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United States Department of Agriculture

Agricultural Research Service

Research Project: EPIDEMIOLOGY AND MANAGEMENT OF XYLELLA FASTIDIOSA (XF) AND OTHER EXOTIC AND INVASIVE DISEASES AND INSECT PESTS Title: Phenology of Xylella fastidiosa and its Vector, Draeculacephala minerva, in vegetation surrounding California Almond Nurseries

Authors
item Krugner, Rodrigo
item Ledbetter, Craig
item Chen, Jianchi
item Shrestha, Anil -

Submitted to: Entomological Society of America Proceedings
Publication Type: Abstract Only
Publication Acceptance Date: February 2, 2012
Publication Date: March 25, 2012
Citation: Krugner, R., Ledbetter, C.A., Chen, J., Shrestha, A. 2012. Phenology of Xylella fastidiosa and its Vector, Draeculacephala minerva, in vegetation surrounding California Almond Nurseries. Entomological Society of America Proceedings, Pacific Branch Meting, March 25-28, 2012, Portland, Oregon. p. 21.

Technical Abstract: Management of almond leaf scorch disease requires knowledge of all possible infection pathways. The disease is caused by the xylem-limited bacterium Xylella fastidiosa, which is transmitted by several species of leafhoppers. The objectives of this research were to elucidate the fate of bacteria in planta after inoculations in almond nursery plants and to determine patterns of insect vector population dynamics and temporal distribution of X. fastidiosa-infected plants relative to host plant assemblages in habitats surrounding commercial nurseries. In an experimental nursery, disease incidence was markedly affected by rootstock type. Prior to bud grafting, ‘Nemaguard’ rootstock seedlings were immune to bacterial infection. After bud grafting with a susceptible scion, scions were susceptible to infection regardless of rootstock genotype. Surveys in commercial nurseries revealed that only habitats with permanent grass cover sustained vector populations throughout the season. A total of 87 plant samples tested positive for X. fastidiosa (6.3%) using ELISA, with a higher number of X. fastidiosa-infected plants found in weedy alfalfa fields than in other habitat types. Among plant species infected by X. fastidiosa, 33% were winter annuals, 45% were biennials or perennials, and 22% were summer annuals. Collectively, these findings identified a potential pathway for X. fastidiosa infection of almonds.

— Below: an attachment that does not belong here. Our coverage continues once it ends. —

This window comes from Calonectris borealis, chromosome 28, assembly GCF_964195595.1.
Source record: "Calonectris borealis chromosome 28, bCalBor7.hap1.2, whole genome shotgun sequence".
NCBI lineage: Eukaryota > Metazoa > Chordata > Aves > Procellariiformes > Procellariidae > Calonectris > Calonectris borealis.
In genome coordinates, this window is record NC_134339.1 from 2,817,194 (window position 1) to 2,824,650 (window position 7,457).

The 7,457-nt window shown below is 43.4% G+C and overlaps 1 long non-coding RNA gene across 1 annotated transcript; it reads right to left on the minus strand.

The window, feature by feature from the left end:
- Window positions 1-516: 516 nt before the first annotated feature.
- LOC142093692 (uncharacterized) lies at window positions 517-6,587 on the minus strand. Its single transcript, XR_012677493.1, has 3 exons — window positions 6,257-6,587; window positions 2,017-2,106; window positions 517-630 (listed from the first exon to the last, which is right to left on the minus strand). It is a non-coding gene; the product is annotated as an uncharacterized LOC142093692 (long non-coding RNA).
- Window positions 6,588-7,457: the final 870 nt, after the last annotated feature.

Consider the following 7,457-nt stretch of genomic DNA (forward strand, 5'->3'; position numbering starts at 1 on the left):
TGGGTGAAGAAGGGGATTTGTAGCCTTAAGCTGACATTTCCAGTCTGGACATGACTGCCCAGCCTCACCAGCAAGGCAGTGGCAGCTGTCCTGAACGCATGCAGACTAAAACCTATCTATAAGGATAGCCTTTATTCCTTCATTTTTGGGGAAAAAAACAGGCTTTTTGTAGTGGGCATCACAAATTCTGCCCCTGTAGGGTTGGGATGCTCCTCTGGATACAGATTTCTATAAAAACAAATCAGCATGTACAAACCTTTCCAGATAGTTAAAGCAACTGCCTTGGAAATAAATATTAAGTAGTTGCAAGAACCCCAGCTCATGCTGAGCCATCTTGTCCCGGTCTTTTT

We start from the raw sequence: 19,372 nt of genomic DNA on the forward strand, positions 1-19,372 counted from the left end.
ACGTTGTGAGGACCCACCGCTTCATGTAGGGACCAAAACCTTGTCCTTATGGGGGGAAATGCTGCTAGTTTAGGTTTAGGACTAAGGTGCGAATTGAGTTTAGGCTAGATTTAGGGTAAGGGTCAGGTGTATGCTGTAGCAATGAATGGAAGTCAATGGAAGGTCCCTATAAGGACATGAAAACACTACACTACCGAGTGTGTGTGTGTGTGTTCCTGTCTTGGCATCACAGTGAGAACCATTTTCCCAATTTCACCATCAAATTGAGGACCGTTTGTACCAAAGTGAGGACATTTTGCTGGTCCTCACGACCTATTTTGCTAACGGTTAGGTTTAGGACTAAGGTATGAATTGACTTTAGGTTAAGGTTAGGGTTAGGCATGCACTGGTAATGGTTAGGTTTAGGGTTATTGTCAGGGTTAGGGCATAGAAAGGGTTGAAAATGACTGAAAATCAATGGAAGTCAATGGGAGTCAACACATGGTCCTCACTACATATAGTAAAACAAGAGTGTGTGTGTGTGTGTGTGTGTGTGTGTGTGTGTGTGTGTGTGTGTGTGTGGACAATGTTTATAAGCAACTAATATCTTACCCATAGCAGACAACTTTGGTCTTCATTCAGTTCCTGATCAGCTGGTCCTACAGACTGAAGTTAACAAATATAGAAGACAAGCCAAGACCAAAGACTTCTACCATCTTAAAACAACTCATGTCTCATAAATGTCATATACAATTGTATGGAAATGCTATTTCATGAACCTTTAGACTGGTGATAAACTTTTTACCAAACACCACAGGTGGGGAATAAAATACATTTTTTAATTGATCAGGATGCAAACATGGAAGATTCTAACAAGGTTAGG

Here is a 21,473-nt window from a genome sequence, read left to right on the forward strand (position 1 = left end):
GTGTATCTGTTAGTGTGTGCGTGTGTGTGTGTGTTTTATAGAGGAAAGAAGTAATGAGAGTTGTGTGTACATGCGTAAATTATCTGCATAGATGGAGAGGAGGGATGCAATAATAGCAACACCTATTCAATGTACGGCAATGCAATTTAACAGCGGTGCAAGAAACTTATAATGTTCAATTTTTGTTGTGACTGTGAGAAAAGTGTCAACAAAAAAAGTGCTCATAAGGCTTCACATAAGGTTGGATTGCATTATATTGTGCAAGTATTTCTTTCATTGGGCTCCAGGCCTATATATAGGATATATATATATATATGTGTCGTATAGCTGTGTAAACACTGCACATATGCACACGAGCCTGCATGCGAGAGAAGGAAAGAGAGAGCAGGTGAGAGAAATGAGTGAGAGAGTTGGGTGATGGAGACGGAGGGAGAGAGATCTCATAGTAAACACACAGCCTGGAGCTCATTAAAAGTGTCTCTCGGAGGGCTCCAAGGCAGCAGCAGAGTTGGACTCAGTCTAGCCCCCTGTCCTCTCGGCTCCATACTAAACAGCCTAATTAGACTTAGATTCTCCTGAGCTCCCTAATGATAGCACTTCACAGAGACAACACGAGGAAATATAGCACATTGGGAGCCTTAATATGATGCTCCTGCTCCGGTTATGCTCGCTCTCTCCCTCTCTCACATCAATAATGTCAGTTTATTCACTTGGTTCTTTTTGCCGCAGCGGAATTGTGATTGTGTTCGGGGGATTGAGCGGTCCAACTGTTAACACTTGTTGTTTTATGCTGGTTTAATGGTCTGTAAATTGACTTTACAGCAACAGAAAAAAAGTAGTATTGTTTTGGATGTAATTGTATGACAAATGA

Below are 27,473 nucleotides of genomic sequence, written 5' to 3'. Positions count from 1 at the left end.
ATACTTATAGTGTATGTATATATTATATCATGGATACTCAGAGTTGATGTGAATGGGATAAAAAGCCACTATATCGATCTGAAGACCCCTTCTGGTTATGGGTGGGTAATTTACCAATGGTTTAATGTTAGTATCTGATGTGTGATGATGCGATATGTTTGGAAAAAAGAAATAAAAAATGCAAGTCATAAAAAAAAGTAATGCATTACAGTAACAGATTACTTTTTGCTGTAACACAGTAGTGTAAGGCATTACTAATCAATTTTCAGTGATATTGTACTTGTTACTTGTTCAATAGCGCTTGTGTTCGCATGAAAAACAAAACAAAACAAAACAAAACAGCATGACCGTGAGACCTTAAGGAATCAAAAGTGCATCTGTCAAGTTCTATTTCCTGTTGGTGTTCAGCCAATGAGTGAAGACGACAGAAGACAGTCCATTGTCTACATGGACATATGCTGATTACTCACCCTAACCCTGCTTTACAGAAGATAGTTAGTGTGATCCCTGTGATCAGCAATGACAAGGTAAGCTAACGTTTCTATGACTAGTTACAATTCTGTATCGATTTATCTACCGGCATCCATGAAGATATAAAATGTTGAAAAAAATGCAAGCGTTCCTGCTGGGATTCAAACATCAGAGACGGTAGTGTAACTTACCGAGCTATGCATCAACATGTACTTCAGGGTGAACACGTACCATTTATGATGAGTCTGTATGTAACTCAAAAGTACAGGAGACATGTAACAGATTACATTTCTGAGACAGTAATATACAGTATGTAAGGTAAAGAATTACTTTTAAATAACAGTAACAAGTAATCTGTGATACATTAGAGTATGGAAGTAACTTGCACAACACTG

Last Modified: 10/20/2014
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